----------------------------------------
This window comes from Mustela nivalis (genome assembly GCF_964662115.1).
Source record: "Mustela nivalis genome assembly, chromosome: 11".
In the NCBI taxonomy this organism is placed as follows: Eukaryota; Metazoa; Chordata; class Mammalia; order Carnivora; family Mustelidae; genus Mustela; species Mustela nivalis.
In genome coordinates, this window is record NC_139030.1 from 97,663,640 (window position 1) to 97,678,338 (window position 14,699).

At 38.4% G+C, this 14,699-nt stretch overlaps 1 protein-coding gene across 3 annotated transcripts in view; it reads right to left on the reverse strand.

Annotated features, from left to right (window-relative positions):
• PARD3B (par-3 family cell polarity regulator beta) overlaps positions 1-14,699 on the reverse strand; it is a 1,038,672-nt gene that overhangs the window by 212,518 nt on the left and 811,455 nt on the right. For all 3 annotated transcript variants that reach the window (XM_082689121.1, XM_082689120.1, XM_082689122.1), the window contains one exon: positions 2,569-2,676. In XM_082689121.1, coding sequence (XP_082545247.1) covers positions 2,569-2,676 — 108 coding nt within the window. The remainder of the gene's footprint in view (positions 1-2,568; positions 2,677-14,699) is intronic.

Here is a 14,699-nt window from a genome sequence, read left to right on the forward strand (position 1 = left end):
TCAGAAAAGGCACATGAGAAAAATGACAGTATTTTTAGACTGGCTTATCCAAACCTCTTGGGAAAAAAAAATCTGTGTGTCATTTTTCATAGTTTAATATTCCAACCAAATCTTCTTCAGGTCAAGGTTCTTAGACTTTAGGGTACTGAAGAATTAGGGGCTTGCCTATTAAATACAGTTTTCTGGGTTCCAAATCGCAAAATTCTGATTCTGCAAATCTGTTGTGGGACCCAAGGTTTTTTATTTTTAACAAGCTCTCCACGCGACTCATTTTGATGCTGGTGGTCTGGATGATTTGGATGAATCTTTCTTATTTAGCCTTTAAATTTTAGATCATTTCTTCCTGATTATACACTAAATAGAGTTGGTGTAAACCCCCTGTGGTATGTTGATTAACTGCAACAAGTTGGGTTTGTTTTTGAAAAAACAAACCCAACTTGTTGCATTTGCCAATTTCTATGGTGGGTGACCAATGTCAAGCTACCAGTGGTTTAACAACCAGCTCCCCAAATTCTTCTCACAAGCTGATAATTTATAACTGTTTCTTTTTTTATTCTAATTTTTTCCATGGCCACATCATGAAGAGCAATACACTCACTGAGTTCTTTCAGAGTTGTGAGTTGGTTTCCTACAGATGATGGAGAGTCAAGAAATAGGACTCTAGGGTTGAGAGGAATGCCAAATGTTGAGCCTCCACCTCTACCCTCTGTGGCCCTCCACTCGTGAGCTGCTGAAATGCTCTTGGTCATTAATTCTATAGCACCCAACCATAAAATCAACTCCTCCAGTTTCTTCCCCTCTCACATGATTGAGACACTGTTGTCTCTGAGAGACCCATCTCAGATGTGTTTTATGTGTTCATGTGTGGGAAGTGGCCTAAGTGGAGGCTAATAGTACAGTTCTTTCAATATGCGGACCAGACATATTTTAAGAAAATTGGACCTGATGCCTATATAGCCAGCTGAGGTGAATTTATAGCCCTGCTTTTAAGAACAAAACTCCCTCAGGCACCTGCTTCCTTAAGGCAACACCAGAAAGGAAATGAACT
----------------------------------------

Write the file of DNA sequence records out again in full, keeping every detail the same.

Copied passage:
This window comes from Mustela nivalis (genome assembly GCF_964662115.1).
Source record: "Mustela nivalis genome assembly, chromosome: 11".
In the NCBI taxonomy this organism is placed as follows: Eukaryota; Metazoa; Chordata; class Mammalia; order Carnivora; family Mustelidae; genus Mustela; species Mustela nivalis.
In genome coordinates, this window is record NC_139030.1 from 97,663,640 (window position 1) to 97,678,338 (window position 14,699).

At 38.4% G+C, this 14,699-nt stretch overlaps 1 protein-coding gene across 3 annotated transcripts in view; it reads right to left on the reverse strand.

Annotated features, from left to right (window-relative positions):
• PARD3B (par-3 family cell polarity regulator beta) overlaps positions 1-14,699 on the reverse strand; it is a 1,038,672-nt gene that overhangs the window by 212,518 nt on the left and 811,455 nt on the right. For all 3 annotated transcript variants that reach the window (XM_082689121.1, XM_082689120.1, XM_082689122.1), the window contains one exon: positions 2,569-2,676. In XM_082689121.1, coding sequence (XP_082545247.1) covers positions 2,569-2,676 — 108 coding nt within the window. The remainder of the gene's footprint in view (positions 1-2,568; positions 2,677-14,699) is intronic.

Here is a 14,699-nt window from a genome sequence, read left to right on the forward strand (position 1 = left end):
TCAGAAAAGGCACATGAGAAAAATGACAGTATTTTTAGACTGGCTTATCCAAACCTCTTGGGAAAAAAAAATCTGTGTGTCATTTTTCATAGTTTAATATTCCAACCAAATCTTCTTCAGGTCAAGGTTCTTAGACTTTAGGGTACTGAAGAATTAGGGGCTTGCCTATTAAATACAGTTTTCTGGGTTCCAAATCGCAAAATTCTGATTCTGCAAATCTGTTGTGGGACCCAAGGTTTTTTATTTTTAACAAGCTCTCCACGCGACTCATTTTGATGCTGGTGGTCTGGATGATTTGGATGAATCTTTCTTATTTAGCCTTTAAATTTTAGATCATTTCTTCCTGATTATACACTAAATAGAGTTGGTGTAAACCCCCTGTGGTATGTTGATTAACTGCAACAAGTTGGGTTTGTTTTTGAAAAAACAAACCCAACTTGTTGCATTTGCCAATTTCTATGGTGGGTGACCAATGTCAAGCTACCAGTGGTTTAACAACCAGCTCCCCAAATTCTTCTCACAAGCTGATAATTTATAACTGTTTCTTTTTTTATTCTAATTTTTTCCATGGCCACATCATGAAGAGCAATACACTCACTGAGTTCTTTCAGAGTTGTGAGTTGGTTTCCTACAGATGATGGAGAGTCAAGAAATAGGACTCTAGGGTTGAGAGGAATGCCAAATGTTGAGCCTCCACCTCTACCCTCTGTGGCCCTCCACTCGTGAGCTGCTGAAATGCTCTTGGTCATTAATTCTATAGCACCCAACCATAAAATCAACTCCTCCAGTTTCTTCCCCTCTCACATGATTGAGACACTGTTGTCTCTGAGAGACCCATCTCAGATGTGTTTTATGTGTTCATGTGTGGGAAGTGGCCTAAGTGGAGGCTAATAGTACAGTTCTTTCAATATGCGGACCAGACATATTTTAAGAAAATTGGACCTGATGCCTATATAGCCAGCTGAGGTGAATTTATAGCCCTGCTTTTAAGAACAAAACTCCCTCAGGCACCTGCTTCCTTAAGGCAACACCAGAAAGGAAATGAACT